This volume of Research in Ethical Issues in Organizations (REIO) is an outcome of the Australian Association of Professional and Applied Ethics' (AAPAE) 24th Annual Conference "Applied Ethics in the Fractured State." The conference was held 21–23 June 2017 at the University of Technology Sydney and hosted by the Institute for Public Policy and Governance (IPPG). It was convened by Bligh Grant who was generously assisted throughout by fellow members of the Organizing Committee, Charmayne Highfield and Joseph Drew and the entire AAPAE Executive Committee, namely Hugh Breakey, Alan Tapper, Ian Gibson, Jo Namio, Kay Plumber, Michael Schwartz and Sunil Savur, with Sunil providing valuable experience drawn from his role as convener of the 2016 conference,
held at the University of Adelaide, and his co-editorship of Volume 17 of REIO (Savur & Sandhu, 2017).
In searching for a conference theme, the organizing committee was faced – as indeed most are – with the challenge of providing a topic that (a) was broad enough to be inclusive of the eclectic range of research and practice interests of the members and associates of AAPAE while (b) not being completely nebulous. Ultimately "Applied Ethics in the Fractured State" was agreed upon. Yet the decision was not merely expedient.
Christensen, H & Grant, BJ 2016, 'Participatory budgeting in Australian local government: An initial assessment and critical issues', Australian Journal of Public Administration, vol. 75, no. 4, pp. 457-475.View/Download from: Publisher's site
Participatory budgeting (PB), a process whereby governments seek direct input from citizens into financial decisions, is gaining a foothold in the community engagement practices of Australian local governments. Following questions of definition, we survey the theoretical terrain, locating PB within several components of local democracy. We then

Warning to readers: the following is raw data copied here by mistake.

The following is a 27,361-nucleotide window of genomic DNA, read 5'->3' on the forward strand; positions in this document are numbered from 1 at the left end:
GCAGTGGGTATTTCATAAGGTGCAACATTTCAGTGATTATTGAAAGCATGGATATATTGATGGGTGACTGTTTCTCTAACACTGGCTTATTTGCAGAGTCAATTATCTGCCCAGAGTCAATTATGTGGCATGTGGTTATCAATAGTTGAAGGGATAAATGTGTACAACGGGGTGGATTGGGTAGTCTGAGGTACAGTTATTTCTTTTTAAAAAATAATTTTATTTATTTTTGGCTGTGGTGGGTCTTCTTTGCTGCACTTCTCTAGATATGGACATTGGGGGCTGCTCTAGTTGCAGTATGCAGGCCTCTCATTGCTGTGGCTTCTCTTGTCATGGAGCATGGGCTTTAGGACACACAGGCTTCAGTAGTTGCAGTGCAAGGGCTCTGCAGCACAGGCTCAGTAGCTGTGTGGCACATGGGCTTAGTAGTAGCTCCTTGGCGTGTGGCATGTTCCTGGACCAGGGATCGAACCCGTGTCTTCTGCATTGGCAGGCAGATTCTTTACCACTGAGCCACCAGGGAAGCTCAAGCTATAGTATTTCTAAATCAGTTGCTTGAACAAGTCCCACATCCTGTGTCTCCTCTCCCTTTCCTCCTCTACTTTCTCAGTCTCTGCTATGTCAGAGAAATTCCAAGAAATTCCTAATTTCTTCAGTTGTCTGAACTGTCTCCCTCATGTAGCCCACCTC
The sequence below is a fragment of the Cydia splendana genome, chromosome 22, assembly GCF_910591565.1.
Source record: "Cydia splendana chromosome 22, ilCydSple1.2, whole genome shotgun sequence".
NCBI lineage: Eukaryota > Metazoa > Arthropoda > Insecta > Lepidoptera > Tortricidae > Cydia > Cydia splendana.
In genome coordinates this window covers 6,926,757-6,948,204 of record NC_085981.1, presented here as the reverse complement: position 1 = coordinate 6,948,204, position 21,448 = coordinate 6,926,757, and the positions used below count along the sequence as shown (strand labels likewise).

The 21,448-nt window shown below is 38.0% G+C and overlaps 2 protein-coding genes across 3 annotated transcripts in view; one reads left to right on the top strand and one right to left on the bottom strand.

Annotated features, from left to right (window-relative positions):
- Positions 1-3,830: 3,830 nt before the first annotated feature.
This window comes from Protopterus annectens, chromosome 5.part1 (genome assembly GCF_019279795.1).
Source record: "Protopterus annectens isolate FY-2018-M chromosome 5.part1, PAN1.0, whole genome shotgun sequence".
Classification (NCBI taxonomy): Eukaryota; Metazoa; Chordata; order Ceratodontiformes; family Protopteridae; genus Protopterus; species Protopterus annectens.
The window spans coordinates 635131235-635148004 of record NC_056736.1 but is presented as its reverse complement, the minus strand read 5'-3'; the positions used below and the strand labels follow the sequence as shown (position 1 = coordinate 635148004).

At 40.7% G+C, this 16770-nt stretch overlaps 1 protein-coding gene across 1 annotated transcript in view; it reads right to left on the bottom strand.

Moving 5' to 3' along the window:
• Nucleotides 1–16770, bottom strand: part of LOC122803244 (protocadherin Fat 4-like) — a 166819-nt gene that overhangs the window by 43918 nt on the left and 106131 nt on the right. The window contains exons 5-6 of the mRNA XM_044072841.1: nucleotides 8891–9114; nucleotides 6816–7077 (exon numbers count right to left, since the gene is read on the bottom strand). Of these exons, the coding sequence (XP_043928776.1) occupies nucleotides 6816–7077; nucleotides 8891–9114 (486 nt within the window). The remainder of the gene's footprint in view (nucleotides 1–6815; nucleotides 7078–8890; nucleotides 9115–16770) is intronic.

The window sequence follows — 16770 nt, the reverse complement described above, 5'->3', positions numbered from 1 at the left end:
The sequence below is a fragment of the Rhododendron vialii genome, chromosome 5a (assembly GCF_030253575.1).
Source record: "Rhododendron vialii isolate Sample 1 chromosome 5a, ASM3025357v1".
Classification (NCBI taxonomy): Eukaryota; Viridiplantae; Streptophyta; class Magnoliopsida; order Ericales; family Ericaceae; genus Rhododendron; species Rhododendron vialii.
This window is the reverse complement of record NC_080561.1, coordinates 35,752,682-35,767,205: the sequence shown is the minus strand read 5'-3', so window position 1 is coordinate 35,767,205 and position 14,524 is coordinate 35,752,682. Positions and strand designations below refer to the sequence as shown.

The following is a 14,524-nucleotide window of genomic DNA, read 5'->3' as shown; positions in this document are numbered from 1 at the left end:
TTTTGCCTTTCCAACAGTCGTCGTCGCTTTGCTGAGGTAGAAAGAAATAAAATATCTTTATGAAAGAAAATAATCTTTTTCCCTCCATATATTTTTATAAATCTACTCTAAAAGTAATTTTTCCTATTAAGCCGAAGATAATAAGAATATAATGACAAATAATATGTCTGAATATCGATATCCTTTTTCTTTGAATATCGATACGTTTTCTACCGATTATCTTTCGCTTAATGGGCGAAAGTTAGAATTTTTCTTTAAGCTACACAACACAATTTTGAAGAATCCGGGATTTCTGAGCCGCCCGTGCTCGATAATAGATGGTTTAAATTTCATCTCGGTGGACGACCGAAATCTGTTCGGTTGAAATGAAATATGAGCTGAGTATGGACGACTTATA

provide details of six PB processes in New South Wales, Victoria and Western Australia. We identify several questions for the future of PB in Australian local governments, including the role of deliberative practices as part of the broader work of councils; the issue of the adaptability of councils and leaders; the impacts upon state and local governments and the role of third parties. The article concludes by reflecting on how PB sits with democratic practices at the local level if it continues to be implemented.
Australian governments of all levels are increasingly familiar with two trends in public budgeting. Firstly, the pressure to deliver 'more with less' in public budgets; secondly, an increased realisation by communities that they have a democratic right to participate in public policy decisions. In local government, processes of participatory budgeting (PB) are emerging, designed to assist meeting the challenge of these trends.